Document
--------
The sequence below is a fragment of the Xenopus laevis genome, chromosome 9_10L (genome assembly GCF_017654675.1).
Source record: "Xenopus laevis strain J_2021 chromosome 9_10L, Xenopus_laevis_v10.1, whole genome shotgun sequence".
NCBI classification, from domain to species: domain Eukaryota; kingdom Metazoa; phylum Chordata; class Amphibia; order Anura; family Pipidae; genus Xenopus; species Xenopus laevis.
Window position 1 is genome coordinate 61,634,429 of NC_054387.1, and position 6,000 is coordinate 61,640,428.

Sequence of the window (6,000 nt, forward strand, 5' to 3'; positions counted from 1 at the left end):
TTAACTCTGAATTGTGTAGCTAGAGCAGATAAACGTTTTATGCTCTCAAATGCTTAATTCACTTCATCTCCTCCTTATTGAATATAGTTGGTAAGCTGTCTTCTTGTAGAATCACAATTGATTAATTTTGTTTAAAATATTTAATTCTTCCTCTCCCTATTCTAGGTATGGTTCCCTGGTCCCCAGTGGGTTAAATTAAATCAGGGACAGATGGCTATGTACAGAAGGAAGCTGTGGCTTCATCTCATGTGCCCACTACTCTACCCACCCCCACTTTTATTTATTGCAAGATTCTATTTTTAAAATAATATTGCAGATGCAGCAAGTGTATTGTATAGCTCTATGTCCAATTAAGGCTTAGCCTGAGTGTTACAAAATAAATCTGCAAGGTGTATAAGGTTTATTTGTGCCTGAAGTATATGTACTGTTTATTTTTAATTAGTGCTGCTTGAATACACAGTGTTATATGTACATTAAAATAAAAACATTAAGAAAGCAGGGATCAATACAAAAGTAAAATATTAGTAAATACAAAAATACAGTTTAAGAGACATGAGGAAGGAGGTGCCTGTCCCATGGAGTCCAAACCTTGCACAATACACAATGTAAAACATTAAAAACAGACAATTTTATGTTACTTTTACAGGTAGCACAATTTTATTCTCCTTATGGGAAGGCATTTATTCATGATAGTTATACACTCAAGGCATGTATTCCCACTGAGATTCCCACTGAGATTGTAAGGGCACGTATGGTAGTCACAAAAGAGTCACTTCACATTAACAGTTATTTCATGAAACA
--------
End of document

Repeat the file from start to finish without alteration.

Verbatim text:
The sequence below is a fragment of the Xenopus laevis genome, chromosome 9_10L (genome assembly GCF_017654675.1).
Source record: "Xenopus laevis strain J_2021 chromosome 9_10L, Xenopus_laevis_v10.1, whole genome shotgun sequence".
NCBI classification, from domain to species: domain Eukaryota; kingdom Metazoa; phylum Chordata; class Amphibia; order Anura; family Pipidae; genus Xenopus; species Xenopus laevis.
Window position 1 is genome coordinate 61,634,429 of NC_054387.1, and position 6,000 is coordinate 61,640,428.

Sequence of the window (6,000 nt, forward strand, 5' to 3'; positions counted from 1 at the left end):
TTAACTCTGAATTGTGTAGCTAGAGCAGATAAACGTTTTATGCTCTCAAATGCTTAATTCACTTCATCTCCTCCTTATTGAATATAGTTGGTAAGCTGTCTTCTTGTAGAATCACAATTGATTAATTTTGTTTAAAATATTTAATTCTTCCTCTCCCTATTCTAGGTATGGTTCCCTGGTCCCCAGTGGGTTAAATTAAATCAGGGACAGATGGCTATGTACAGAAGGAAGCTGTGGCTTCATCTCATGTGCCCACTACTCTACCCACCCCCACTTTTATTTATTGCAAGATTCTATTTTTAAAATAATATTGCAGATGCAGCAAGTGTATTGTATAGCTCTATGTCCAATTAAGGCTTAGCCTGAGTGTTACAAAATAAATCTGCAAGGTGTATAAGGTTTATTTGTGCCTGAAGTATATGTACTGTTTATTTTTAATTAGTGCTGCTTGAATACACAGTGTTATATGTACATTAAAATAAAAACATTAAGAAAGCAGGGATCAATACAAAAGTAAAATATTAGTAAATACAAAAATACAGTTTAAGAGACATGAGGAAGGAGGTGCCTGTCCCATGGAGTCCAAACCTTGCACAATACACAATGTAAAACATTAAAAACAGACAATTTTATGTTACTTTTACAGGTAGCACAATTTTATTCTCCTTATGGGAAGGCATTTATTCATGATAGTTATACACTCAAGGCATGTATTCCCACTGAGATTCCCACTGAGATTGTAAGGGCACGTATGGTAGTCACAAAAGAGTCACTTCACATTAACAGTTATTTCATGAAACA